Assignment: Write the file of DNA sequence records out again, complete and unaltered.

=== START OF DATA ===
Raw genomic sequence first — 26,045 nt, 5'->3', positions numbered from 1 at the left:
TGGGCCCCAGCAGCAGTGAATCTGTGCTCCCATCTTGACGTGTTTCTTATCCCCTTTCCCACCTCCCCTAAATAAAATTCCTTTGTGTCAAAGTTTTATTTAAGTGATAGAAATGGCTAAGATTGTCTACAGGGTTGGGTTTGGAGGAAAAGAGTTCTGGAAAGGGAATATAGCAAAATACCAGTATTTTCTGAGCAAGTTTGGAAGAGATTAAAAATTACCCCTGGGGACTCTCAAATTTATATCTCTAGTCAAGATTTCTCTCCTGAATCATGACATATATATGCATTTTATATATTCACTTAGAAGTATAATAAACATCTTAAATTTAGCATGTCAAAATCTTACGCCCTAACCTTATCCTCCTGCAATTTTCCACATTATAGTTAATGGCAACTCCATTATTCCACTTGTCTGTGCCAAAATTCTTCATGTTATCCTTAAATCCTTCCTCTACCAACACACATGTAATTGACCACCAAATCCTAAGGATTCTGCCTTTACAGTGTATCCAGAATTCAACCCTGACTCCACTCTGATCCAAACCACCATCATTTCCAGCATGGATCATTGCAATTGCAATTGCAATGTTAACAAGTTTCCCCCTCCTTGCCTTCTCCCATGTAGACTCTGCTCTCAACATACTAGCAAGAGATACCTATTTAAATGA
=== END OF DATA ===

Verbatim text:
Raw genomic sequence first — 26,045 nt, 5'->3', positions numbered from 1 at the left:
TGGGCCCCAGCAGCAGTGAATCTGTGCTCCCATCTTGACGTGTTTCTTATCCCCTTTCCCACCTCCCCTAAATAAAATTCCTTTGTGTCAAAGTTTTATTTAAGTGATAGAAATGGCTAAGATTGTCTACAGGGTTGGGTTTGGAGGAAAAGAGTTCTGGAAAGGGAATATAGCAAAATACCAGTATTTTCTGAGCAAGTTTGGAAGAGATTAAAAATTACCCCTGGGGACTCTCAAATTTATATCTCTAGTCAAGATTTCTCTCCTGAATCATGACATATATATGCATTTTATATATTCACTTAGAAGTATAATAAACATCTTAAATTTAGCATGTCAAAATCTTACGCCCTAACCTTATCCTCCTGCAATTTTCCACATTATAGTTAATGGCAACTCCATTATTCCACTTGTCTGTGCCAAAATTCTTCATGTTATCCTTAAATCCTTCCTCTACCAACACACATGTAATTGACCACCAAATCCTAAGGATTCTGCCTTTACAGTGTATCCAGAATTCAACCCTGACTCCACTCTGATCCAAACCACCATCATTTCCAGCATGGATCATTGCAATTGCAATTGCAATGTTAACAAGTTTCCCCCTCCTTGCCTTCTCCCATGTAGACTCTGCTCTCAACATACTAGCAAGAGATACCTATTTAAATGA